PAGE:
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He’s a Little Itchy

May 8, 2019

Free Inquiry has a special anonymous article by a man who was forced to flee with is wife, first from Pakistan and then from Sri Lanka, because of the religious extremism and violence:

Terrorism has succeeded in creating an anarchy in Sri Lanka. People don’t know how to get their anger out and on whom, so the most fragile and weak people, who are Pakistani refugees, are the target. This is the same as in Pakistan. In Pakistan minorities are easy targets, and likewise it is happening in Sri Lanka.

Meanwhile, Asia Bibi is finally out of Pakistan after being acquitted of blasphemy charges and under constant threat. She’s in Canada!

Former Trump fixer Michael Cohen claims to have helped quash the release of “racy photos” of Jerry Falwell Jr. (ew, ew, ew, ew, ew), and shortly after, Trump had secured Falwell’s endorsement for president. The person to whom Cohen divulged this informational tidbit was, inexplicably, Tom Arnold. Reuters reports:

The Falwells wanted to keep “a bunch of photographs, personal photographs” from becoming public, Cohen told Arnold. “I actually have one of the photos,” he said, without going into specifics. “It’s terrible.”

Reuters says, though, that they have “no evidence that Falwell’s endorsement of Trump was related to Cohen’s involvement in the photo matter.”

Georgia governor Brian Kemp signs into law the unconscionably restrictive anti-abortion “heartbeat bill,” and yes, they hope it gets challenged in the Supreme Court.

Popular Science reports on a study showing how the key to getting climate deniers to accept reality may be their kids:

In the study, parents of middle school students enrolled in a climate change curriculum grew more concerned about climate change, and the effect was especially strong in conservative parents who started out with little concern. “Basically, kids are giving us this ability to work together towards solutions,” says Danielle Lawson, who studies climate change communication at North Carolina State University and is the study’s lead author. “It’s almost as though when the child is reading the thermometer, parents are willing to listen in a different way.”

The Military Religious Freedom Foundation is helping Air Force veteran James Chamberlain in suing to get a Bible display removed from the Manchester VA Medical Center. Officials removed the display, and then put it back when they got yelled at.

The Sentinel & Enterprise of Fitchburg, Massachusetts has, for some reason, an advice column by a self-proclaimed “psychic medium and reiki master.” Turns out that fake-psychics are people, too, and that “the metaphysical world is very competitive and full of jealousy.” I bet it is, what with people feeling all that envy over someone else’s fake powers.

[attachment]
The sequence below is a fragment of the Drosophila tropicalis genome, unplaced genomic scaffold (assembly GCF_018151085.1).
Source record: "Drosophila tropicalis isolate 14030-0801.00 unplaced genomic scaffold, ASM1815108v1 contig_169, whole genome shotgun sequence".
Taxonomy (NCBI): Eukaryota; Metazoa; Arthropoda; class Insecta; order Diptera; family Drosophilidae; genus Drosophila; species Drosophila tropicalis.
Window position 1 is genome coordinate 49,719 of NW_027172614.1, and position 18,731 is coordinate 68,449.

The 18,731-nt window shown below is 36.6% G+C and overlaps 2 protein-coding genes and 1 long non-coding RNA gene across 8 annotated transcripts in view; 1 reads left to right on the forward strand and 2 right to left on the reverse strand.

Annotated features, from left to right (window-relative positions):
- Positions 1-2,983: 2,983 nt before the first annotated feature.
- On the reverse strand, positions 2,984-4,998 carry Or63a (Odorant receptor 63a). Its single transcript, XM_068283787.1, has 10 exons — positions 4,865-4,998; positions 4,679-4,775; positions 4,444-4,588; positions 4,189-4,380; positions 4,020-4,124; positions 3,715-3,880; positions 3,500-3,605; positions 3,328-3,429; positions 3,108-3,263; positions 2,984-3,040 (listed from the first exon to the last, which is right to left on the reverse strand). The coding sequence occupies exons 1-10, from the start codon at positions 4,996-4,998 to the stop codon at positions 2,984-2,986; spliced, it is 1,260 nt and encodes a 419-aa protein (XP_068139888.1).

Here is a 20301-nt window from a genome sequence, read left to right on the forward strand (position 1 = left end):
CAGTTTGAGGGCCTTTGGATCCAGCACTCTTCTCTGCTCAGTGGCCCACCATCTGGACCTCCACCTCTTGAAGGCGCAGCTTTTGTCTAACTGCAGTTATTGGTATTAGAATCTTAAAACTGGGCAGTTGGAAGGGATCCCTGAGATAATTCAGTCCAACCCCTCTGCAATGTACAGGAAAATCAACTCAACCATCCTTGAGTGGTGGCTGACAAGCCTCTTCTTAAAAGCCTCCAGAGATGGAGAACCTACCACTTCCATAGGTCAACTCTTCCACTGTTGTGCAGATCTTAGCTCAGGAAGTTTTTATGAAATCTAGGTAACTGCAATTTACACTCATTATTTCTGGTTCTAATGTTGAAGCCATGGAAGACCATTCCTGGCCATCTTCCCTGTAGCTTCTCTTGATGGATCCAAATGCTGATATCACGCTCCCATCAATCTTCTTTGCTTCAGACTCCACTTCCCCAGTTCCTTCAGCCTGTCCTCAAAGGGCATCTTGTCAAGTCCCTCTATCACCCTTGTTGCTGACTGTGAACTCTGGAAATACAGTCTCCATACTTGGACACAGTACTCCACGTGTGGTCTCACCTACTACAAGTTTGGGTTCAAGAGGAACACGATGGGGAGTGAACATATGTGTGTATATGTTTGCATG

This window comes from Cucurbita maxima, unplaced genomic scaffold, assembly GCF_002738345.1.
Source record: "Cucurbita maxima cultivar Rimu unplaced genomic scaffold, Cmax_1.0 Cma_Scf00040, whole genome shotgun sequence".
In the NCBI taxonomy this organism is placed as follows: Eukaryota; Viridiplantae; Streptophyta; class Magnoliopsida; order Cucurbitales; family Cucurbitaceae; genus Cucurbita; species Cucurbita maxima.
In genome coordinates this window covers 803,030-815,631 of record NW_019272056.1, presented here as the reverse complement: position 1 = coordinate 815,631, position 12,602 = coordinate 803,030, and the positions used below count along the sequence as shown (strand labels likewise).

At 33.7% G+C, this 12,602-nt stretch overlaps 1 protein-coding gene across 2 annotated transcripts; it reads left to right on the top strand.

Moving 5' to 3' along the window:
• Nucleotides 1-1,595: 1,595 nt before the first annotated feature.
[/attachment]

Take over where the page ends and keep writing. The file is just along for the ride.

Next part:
Steven Novella looks at how companies like Coca-Cola, when funding research, “put their thumb on the scale” of science and keep results they don’t like under wraps:

These findings highlight the need for comprehensive regulation ensuring the validity and transparency of corporate-funded health research. Any argument that corporations have a right to the results of research they fund is outweighed by the critical societal need for full confidence in the integrity of published research.

Morgan Marietta at Psychology Today points out an irony in fact-checking: Despite all the facts showing that fact-checking changes no one’s mind and that fact-checkers’ facts do not always agree with each other about what is, in fact, a fact, believers in fact-checking remain devoted to it, almost like, you know, a faith.

An anti-vax high school student who had been suing over his school’s vaccination requirements got chickenpox. (I now dub him a “pox-bro.”) His lawyer says, “He’s fine. He’s a little itchy.” By the way, this lawyer, Christopher Wiest, is probably someone you should steer clear of. He said:

About half my clients have come down with it since we filed the case. … I flat-out told the moms and dads the quickest path to resolving this is having them contract chickenpox.

Back away, not slowly.

The New York Times is launching a parenting-focused site, and intends to be evidence-based. Lead editor Jessica Grose told Nieman Lab:

In most cases, what the research actually shows is that there are many good and safe and valid ways to raise your children, and we are not making a moral value judgment on whatever information we want to give you.

George Clooney wants you to help stop the rampant spread of dumbf**ckery, and on Jimmy Kimmel’s show, makes a pitch for UDUMASS (United to Defeat Untruthful Misinformation And Support Science).

Headline of the Day, from The Washington Post: “A couple ate raw marmot believed to have health benefits. Then, they died of the plague.”

Quote of the Day

Kathleen Kennedy Townsend, Joseph P. Kennedy II, and Maeve Kennedy McKean coauthor a piece in Politico saying that their fellow Kennedy, anti-vax zealot Robert F. Kennedy Jr., is out to lunch:

These tragic numbers are caused by the growing fear and mistrust of vaccines—amplified by internet doomsayers. Robert F. Kennedy Jr.—Joe and Kathleen’s brother and Maeve’s uncle—is part of this campaign to attack the institutions committed to reducing the tragedy of preventable infectious diseases. He has helped to spread dangerous misinformation over social media and is complicit in sowing distrust of the science behind vaccines.

We love Bobby. … However, on vaccines he is wrong.

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Linking to a story or webpage does not imply endorsement by Paul or CFI. Not every use of quotation marks is ironic or sarcastic, but it often is.